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Duaa Eldeib is an investigative reporter.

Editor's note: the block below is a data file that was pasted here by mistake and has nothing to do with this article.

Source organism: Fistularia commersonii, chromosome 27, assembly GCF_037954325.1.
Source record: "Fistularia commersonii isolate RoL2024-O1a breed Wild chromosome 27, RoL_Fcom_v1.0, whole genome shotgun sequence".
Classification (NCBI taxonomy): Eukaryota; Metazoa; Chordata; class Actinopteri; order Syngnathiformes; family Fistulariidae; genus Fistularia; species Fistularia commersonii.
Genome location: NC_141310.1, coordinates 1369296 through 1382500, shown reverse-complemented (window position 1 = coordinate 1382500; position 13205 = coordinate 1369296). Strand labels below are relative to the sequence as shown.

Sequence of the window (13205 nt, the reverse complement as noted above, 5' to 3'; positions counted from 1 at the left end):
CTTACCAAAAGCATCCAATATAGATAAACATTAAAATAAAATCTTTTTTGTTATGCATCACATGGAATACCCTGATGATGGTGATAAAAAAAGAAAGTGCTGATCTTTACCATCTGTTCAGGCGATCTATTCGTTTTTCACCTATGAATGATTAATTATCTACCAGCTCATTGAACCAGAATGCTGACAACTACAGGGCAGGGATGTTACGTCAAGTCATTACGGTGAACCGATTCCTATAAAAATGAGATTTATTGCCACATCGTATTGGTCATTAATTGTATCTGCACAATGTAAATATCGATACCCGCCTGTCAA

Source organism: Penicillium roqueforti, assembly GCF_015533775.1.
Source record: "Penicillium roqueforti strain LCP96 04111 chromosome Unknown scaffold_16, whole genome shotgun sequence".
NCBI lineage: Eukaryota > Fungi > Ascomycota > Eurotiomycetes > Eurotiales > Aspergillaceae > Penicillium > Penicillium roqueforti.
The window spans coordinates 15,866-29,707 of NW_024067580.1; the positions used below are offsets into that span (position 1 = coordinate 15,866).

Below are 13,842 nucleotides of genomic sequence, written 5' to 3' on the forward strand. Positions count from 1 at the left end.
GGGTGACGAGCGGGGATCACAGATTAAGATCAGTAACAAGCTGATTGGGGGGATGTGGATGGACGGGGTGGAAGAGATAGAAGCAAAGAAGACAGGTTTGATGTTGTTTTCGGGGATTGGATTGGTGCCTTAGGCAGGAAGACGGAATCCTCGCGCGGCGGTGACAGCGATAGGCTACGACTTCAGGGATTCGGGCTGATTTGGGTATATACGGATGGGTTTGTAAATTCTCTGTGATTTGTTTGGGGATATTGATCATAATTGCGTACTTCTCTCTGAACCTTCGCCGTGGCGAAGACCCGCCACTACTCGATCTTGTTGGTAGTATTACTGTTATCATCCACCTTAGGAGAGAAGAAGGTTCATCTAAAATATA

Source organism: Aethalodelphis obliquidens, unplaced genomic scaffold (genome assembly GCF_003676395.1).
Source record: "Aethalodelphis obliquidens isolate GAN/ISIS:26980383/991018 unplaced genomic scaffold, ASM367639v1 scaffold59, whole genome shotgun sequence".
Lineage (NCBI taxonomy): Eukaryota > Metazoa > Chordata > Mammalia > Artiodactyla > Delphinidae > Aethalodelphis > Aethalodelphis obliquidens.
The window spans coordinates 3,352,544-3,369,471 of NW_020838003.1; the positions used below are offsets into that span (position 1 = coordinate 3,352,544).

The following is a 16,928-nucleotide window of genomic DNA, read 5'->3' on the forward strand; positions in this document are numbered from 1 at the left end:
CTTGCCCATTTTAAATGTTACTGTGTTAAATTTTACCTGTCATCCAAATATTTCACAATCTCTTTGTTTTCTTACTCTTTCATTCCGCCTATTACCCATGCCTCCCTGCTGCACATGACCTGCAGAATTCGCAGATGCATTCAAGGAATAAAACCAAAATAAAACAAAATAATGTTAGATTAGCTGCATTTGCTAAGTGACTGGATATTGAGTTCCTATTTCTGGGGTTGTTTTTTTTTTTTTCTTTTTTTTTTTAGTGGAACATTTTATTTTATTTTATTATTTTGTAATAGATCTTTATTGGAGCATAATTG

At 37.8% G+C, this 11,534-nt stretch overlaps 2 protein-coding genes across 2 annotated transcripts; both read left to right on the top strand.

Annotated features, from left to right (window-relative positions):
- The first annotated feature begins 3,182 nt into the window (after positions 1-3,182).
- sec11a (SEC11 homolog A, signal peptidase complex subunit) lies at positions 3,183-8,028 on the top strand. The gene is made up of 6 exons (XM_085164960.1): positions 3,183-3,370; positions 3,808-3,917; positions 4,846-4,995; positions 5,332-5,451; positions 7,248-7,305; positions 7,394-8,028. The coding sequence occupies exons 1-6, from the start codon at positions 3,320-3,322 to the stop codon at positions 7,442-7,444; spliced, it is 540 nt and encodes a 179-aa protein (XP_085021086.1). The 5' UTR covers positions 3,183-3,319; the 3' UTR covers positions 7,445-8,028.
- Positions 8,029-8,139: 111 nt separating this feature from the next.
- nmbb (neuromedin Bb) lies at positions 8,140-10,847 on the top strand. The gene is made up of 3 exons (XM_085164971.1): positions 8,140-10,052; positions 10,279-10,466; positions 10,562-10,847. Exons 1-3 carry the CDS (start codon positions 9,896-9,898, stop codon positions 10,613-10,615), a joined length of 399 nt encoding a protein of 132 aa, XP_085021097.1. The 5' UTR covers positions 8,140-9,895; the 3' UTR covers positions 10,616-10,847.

Duaa Eldeib has written about child welfare, criminal justice and education. Her series on polygraphs and confessions found that law enforcement officials used the so-called lie-detector test in numerous cases where suspects falsely confessed. Following her story, prosecutors dropped the charges against a mother who had been wrongfully convicted of killing her son, and Chicago police drastically reduced the use of polygraphs in criminal cases. Before joining the Tribune, Eldeib was a reporter at the Daily Southtown, where her series uncovering theft and corruption at a regional office of education led to the arrest of the superintendent and spurred lawmakers to abolish the office. Eldeib’s work has been honored by the Society of Professional Journalists, Illinois Press Association, Investigative Reporters & Editors, Missouri School of Journalism and the William Randolph Hearst Foundation. She was a finalist for the Livingston Award For Young Journalists in 2013. Eldeib earned degrees in journalism and psychology from the University of Missouri.